Why Stop At 4 Days?


Portugal has hit a milestone in renewable energy production.

Portugal kept its lights on with renewable energy alone for four consecutive days last week in a clean energy milestone revealed by data analysis of national energy network figures.

Electricity consumption in the country was fully covered by solar, wind and hydro power in an extraordinary 107-hour run that lasted from 6.45am on Saturday 7 May until 5.45pm the following Wednesday, the analysis says.

News of the zero emissions landmark comes just days after Germany announced that clean energy had powered almost all its electricity needs on Sunday 15 May, with power prices turning negative at several times in the day – effectively paying consumers to use it.

That’s great! Congratulations Portugal! But, why only four days? The article fails to address this question. Was it an experiment, to see if it could be done? Or was it that Portugal had a slight decrease in energy demands during those four days, for whatever reason, and so all of its energy demands happened to be covered by their renewable energy sources alone?

One way or another, keep it up! There may be some hope after all.

Comments

  1. EnlightenmentLiberal says

    It seems highly likely that what they mean by “renewable energy alone” probably means “renewable energy as the sole production inside the geographic bounds of the country, plus an inter-country power link where the net energy transfer was 0 or where the country had a net energy export”.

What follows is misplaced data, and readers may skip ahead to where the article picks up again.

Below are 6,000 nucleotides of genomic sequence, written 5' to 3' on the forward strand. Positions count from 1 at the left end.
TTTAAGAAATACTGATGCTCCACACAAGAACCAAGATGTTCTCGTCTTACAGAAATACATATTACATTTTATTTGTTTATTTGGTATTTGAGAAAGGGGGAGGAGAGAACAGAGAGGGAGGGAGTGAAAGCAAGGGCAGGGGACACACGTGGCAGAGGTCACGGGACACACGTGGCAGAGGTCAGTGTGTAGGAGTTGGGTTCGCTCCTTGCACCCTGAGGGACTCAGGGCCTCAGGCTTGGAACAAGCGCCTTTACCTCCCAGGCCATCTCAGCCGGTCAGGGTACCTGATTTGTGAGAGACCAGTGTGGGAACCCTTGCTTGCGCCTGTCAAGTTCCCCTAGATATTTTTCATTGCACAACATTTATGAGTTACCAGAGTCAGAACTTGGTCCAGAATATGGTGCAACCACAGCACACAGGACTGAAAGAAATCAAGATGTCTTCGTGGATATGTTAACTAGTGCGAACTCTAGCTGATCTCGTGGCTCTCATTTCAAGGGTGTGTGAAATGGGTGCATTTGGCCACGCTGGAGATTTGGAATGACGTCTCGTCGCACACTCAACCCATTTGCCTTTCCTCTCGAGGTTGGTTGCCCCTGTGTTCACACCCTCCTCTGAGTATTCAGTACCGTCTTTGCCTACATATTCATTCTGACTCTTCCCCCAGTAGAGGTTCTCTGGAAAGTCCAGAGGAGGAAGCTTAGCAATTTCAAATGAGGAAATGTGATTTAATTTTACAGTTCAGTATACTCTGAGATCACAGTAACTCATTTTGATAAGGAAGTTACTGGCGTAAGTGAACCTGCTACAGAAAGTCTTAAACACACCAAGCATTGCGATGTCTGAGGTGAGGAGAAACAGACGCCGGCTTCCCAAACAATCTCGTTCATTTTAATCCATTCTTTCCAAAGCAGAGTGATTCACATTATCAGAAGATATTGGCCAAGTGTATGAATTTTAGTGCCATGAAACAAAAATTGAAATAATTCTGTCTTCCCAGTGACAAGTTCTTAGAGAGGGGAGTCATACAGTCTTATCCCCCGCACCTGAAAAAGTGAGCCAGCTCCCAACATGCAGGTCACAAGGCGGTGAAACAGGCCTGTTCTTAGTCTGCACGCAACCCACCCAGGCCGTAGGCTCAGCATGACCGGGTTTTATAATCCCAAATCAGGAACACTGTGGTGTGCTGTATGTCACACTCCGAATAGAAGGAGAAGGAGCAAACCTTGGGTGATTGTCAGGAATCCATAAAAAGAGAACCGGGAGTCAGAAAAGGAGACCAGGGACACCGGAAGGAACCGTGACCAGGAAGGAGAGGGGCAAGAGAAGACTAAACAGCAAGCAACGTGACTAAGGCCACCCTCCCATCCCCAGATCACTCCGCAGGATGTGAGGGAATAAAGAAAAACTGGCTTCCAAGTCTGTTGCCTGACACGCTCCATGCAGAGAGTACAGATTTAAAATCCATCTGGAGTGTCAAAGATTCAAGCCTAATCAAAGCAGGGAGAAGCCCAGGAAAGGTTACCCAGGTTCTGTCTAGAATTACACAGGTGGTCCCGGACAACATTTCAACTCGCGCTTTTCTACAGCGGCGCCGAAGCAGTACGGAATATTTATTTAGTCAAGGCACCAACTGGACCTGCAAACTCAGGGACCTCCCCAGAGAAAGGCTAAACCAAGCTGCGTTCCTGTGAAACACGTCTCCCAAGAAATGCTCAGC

If I’m right, and I am probably am (I still need to find the original source, which I think is in Portuguese, and manage through with google translate), the problem is that this is not sustainable going forwards. If every country did that, then there would be long periods where no one would be producing enough power because of common mode failures like night, periods of clouds over large areas aka weather, periods of little to no wind over large areas aka weather, long periods of small amounts of sunshine aka winter at high latitudes.

    It is generally wrong that big enough grid interconnects can fix this. Look at the historical wind data.

    It is very wrong that energy storage can fix this. It cannot – barring some radical breakthrough.
    https://bravenewclimate.com/2014/08/22/catch-22-of-energy-storage/
    It would be irresponsible to delay implementing a fix for global warming until the point at which some unspecified radical breakthrough in energy storage happens.

    Also, from google translate, I get this:

    The renewable electricity production sources and the Portuguese electricity grid management capacity exceeded a difficult test against a background of tiny interconnections, especially between Spain and France, managing the country’s consumption needs have been guaranteed 100% from sources production from renewable sources and still export a significant percentage of electricity, either exclusively renewable sources or supplemented in some cases by non-renewable sources.

    What’s that last part supposed to mean? Why are they exporting energy from non-renewables during this 107 hour period? Something smells fishy. I suspect there’s some pretty strong greenwashing going on.

    • thoughtsofcrys says

      From what I read in the articles, they were saying that with the right infrastructure in place, they have enough sun and wind in Portugal to both guarantee to cover Portugal’s energy needs AND produce extra energy that they can sell to other countries… a bold statement, but intriguing

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